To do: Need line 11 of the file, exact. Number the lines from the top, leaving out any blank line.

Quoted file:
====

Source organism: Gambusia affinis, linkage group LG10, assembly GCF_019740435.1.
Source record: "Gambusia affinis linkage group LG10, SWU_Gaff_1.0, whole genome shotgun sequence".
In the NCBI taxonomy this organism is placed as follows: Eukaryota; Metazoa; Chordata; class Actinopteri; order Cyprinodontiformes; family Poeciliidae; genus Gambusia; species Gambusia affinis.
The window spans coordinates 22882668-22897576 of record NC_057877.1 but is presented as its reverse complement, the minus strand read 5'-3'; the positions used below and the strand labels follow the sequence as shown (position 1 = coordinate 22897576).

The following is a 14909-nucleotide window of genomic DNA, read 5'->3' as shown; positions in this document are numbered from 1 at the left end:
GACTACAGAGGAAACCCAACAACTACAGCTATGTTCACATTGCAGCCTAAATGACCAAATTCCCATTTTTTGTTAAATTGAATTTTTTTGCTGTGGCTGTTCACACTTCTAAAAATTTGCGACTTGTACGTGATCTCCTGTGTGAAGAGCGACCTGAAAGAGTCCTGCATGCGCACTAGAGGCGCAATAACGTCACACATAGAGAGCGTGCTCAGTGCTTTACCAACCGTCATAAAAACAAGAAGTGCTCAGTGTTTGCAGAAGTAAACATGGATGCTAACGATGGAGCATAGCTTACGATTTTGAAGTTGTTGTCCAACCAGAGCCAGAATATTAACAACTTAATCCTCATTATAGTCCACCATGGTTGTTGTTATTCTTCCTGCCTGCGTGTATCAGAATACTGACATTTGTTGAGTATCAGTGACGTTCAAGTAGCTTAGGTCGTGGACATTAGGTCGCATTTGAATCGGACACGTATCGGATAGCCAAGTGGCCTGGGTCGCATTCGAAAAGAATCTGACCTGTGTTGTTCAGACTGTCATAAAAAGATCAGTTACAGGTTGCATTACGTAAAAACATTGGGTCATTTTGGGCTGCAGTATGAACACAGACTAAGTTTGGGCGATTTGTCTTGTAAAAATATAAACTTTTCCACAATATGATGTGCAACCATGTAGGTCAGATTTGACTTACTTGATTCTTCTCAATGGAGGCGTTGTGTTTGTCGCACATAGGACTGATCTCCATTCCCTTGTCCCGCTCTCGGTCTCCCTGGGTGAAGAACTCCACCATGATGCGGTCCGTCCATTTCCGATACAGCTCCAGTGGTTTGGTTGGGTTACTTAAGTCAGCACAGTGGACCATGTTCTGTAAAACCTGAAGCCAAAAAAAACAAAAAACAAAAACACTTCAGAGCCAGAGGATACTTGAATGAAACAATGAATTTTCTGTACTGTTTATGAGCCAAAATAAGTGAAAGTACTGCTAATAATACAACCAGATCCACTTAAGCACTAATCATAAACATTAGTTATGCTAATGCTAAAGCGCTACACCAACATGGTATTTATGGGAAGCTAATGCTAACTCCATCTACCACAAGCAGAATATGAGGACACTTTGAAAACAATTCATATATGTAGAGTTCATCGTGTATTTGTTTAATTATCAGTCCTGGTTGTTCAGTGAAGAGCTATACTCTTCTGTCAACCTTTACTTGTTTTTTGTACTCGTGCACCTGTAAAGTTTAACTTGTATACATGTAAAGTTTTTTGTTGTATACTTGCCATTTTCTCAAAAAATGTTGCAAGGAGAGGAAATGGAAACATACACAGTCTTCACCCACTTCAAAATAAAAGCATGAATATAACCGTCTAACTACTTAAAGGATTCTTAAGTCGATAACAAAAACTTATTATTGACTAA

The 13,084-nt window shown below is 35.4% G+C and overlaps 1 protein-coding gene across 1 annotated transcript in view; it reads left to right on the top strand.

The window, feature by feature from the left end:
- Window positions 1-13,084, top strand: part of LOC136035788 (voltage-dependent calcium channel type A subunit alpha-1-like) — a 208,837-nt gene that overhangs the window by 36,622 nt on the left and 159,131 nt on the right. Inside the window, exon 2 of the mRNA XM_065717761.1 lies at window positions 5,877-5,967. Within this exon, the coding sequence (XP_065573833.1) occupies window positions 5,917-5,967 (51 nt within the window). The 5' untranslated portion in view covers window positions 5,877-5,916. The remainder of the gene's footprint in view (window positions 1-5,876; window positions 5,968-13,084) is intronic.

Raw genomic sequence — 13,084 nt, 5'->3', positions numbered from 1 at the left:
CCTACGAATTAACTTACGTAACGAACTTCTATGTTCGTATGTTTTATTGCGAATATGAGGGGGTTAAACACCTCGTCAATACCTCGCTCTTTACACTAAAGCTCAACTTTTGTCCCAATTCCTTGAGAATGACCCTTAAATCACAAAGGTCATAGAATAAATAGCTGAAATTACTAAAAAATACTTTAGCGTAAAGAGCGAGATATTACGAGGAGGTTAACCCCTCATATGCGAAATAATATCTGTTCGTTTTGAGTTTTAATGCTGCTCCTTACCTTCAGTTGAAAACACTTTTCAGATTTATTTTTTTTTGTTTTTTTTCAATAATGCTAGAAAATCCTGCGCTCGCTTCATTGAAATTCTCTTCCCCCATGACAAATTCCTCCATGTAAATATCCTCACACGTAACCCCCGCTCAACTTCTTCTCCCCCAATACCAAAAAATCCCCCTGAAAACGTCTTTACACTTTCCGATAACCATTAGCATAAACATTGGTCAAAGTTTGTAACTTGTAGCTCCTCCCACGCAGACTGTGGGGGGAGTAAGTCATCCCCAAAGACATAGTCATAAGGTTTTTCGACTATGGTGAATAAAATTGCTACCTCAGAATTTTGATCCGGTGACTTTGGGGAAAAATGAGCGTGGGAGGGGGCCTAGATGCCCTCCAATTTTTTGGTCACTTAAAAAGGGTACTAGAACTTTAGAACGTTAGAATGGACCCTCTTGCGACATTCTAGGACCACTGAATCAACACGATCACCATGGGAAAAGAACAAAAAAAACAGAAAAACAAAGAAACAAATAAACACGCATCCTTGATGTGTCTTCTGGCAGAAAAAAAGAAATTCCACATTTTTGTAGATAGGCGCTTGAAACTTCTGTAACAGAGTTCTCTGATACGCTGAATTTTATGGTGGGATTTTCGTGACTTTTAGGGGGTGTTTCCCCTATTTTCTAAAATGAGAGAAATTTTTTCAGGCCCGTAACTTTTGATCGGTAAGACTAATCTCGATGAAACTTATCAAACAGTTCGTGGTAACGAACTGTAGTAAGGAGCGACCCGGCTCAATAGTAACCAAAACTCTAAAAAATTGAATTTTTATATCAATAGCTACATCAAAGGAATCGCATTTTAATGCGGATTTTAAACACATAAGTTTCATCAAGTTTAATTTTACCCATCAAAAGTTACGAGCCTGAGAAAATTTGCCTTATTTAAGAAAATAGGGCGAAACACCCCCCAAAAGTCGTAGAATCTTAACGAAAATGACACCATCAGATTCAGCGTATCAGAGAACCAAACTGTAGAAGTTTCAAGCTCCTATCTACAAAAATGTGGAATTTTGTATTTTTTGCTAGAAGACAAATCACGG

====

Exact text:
CCTACGAATTAACTTACGTAACGAACTTCTATGTTCGTATGTTTTATTGCGAATATGAGGGGGTTAAACACCTCGTCAATACCTCGCTCTTTACACTAAAGCTCAACTTTTGTCCCAATTCCTTGAGAATGACCCTTAAATCACAAAGGTCATAGAATAAATAGCTGAAATTACTAAAAAATACTTTAGCGTAAAGAGCGAGATATTACGAGGAGGTTAACCCCTCATATGCGAAATAATATCTGTTCGTTTTGAGTTTTAATGCTGCTCCTTACCTTCAGTTGAAAACACTTTTCAGATTTATTTTTTTTTGTTTTTTTTCAATAATGCTAGAAAATCCTGCGCTCGCTTCATTGAAATTCTCTTCCCCCATGACAAATTCCTCCATGTAAATATCCTCACACGTAACCCCCGCTCAACTTCTTCTCCCCCAATACCAAAAAATCCCCCTGAAAACGTCTTTACACTTTCCGATAACCATTAGCATAAACATTGGTCAAAGTTTGTAACTTGTAGCTCCTCCCACGCAGACTGTGGGGGGAGTAAGTCATCCCCAAAGACATAGTCATAAGGTTTTTCGACTATGGTGAATAAAATTGCTACCTCAGAATTTTGATCCGGTGACTTTGGGGAAAAATGAGCGTGGGAGGGGGCCTAGATGCCCTCCAATTTTTTGGTCACTTAAAAAGGGTACTAGAACTTTAGAACGTTAGAATGGACCCTCTTGCGACATTCTAGGACCACTGAATCAACACGATCACCATGGGAAAAGAACAAAAAAAACAGAAAAACAAAGAAACAAATAAACACGCATCCTTGATGTGTCTTCTGGCAGAAAAAAAGAAATTCCACATTTTTGTAGATAGGCGCTTGAAACTTCTGTAACAGAGTTCTCTGATACGCTGAATTTTATGGTGGGATTTTCGTGACTTTTAGGGGGTGTTTCCCCTATTTTCTAAAATGAGAGAAATTTTTTCAGGCCCGTAACTTTTGATCGGTAAGACTAATCTCGATGAAACTTATCAAACAGTTCGTGGTAACGAACTGTAGTAAGGAGCGACCCGGCTCAATAGTAACCAAAACTCTAAAAAATTGAATTTTTATATCAATAGCTACATCAAAGGAATCGCATTTTAATGCGGATTTTAAACACATAAGTTTCATCAAGTTTAATTTTACCCATCAAAAGTTACGAGCCTGAGAAAATTTGCCTTATTTAAGAAAATAGGGCGAAACACCCCCCAAAAGTCGTAGAATCTTAACGAAAATGACACCATCAGATTCAGCGTATCAGAGAACCAAACTGTAGAAGTTTCAAGCTCCTATCTACAAAAATGTGGAATTTTGTATTTTTTGCTAGAAGACAAATCACGG